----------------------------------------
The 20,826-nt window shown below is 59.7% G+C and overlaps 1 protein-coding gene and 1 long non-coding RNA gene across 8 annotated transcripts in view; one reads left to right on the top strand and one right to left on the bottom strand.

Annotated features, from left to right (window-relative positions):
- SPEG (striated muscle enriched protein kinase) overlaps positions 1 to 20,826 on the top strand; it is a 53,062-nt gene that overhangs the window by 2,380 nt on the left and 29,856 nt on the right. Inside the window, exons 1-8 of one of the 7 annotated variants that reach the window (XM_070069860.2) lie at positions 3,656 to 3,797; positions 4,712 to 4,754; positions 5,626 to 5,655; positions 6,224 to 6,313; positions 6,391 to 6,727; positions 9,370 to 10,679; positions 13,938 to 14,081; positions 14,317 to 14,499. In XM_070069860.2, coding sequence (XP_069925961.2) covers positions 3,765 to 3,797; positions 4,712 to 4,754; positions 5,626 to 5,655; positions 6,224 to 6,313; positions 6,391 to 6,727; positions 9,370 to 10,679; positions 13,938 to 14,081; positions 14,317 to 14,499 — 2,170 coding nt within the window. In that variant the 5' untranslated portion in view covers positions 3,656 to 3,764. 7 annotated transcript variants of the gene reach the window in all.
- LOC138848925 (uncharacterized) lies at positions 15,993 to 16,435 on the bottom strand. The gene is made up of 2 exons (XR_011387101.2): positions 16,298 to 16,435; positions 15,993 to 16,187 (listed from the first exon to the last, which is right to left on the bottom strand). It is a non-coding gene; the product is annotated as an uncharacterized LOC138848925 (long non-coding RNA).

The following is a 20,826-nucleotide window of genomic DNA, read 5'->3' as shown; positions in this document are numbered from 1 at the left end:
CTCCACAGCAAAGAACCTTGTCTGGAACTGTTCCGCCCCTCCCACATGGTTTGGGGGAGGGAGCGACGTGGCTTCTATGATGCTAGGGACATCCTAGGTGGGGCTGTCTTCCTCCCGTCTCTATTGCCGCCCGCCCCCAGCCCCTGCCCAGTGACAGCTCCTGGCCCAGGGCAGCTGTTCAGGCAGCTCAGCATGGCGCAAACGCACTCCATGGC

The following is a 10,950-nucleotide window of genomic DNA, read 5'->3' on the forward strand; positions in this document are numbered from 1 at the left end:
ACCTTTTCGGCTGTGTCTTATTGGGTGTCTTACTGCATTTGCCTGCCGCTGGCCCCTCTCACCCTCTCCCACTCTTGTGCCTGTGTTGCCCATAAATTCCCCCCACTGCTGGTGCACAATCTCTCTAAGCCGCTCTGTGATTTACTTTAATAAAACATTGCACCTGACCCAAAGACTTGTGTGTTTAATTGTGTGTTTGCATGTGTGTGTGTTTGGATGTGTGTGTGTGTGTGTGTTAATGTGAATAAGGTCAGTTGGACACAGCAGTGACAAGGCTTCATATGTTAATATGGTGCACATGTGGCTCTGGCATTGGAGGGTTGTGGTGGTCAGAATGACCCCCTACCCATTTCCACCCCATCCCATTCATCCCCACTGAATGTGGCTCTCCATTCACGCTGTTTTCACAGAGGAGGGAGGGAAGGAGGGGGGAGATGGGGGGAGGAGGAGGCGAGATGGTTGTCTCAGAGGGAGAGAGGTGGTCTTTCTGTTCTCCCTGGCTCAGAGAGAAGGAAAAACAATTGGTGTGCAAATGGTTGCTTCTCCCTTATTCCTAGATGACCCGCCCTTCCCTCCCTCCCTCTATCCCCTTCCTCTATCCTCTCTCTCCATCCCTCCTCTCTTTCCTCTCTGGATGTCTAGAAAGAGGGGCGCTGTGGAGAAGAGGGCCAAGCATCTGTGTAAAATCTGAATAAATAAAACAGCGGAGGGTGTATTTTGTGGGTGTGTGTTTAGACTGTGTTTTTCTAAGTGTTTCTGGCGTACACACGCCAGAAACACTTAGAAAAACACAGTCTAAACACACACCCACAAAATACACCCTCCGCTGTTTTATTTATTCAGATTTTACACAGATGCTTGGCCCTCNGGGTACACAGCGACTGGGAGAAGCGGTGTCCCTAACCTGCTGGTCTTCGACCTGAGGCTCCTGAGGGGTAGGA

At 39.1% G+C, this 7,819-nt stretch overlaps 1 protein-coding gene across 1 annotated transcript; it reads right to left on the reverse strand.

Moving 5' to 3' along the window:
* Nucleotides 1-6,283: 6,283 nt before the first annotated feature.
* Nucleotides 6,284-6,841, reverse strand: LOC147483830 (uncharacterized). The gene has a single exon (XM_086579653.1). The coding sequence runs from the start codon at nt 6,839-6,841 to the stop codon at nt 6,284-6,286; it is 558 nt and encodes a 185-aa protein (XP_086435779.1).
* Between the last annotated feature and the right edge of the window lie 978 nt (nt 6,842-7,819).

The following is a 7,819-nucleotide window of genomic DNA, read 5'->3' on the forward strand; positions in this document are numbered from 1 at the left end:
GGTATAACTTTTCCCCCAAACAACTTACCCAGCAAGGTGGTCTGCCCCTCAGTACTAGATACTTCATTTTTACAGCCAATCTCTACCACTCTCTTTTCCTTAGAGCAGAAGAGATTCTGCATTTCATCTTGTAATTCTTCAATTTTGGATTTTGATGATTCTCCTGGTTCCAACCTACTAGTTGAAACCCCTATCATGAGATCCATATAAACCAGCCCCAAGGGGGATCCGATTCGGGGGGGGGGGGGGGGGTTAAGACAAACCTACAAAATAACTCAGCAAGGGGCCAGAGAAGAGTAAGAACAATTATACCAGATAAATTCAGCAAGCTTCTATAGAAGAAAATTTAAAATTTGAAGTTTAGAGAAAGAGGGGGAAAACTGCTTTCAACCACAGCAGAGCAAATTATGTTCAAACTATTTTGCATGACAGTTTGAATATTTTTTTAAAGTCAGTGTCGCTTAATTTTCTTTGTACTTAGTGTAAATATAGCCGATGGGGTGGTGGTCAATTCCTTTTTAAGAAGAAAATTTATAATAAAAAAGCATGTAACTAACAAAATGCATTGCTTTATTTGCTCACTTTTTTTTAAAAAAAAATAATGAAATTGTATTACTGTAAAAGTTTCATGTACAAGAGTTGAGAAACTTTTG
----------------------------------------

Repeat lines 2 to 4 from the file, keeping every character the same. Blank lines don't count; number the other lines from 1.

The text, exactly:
Annotated features, from left to right (window-relative positions):
- SPEG (striated muscle enriched protein kinase) overlaps positions 1 to 20,826 on the top strand; it is a 53,062-nt gene that overhangs the window by 2,380 nt on the left and 29,856 nt on the right. Inside the window, exons 1-8 of one of the 7 annotated variants that reach the window (XM_070069860.2) lie at positions 3,656 to 3,797; positions 4,712 to 4,754; positions 5,626 to 5,655; positions 6,224 to 6,313; positions 6,391 to 6,727; positions 9,370 to 10,679; positions 13,938 to 14,081; positions 14,317 to 14,499. In XM_070069860.2, coding sequence (XP_069925961.2) covers positions 3,765 to 3,797; positions 4,712 to 4,754; positions 5,626 to 5,655; positions 6,224 to 6,313; positions 6,391 to 6,727; positions 9,370 to 10,679; positions 13,938 to 14,081; positions 14,317 to 14,499 — 2,170 coding nt within the window. In that variant the 5' untranslated portion in view covers positions 3,656 to 3,764. 7 annotated transcript variants of the gene reach the window in all.
- LOC138848925 (uncharacterized) lies at positions 15,993 to 16,435 on the bottom strand. The gene is made up of 2 exons (XR_011387101.2): positions 16,298 to 16,435; positions 15,993 to 16,187 (listed from the first exon to the last, which is right to left on the bottom strand). It is a non-coding gene; the product is annotated as an uncharacterized LOC138848925 (long non-coding RNA).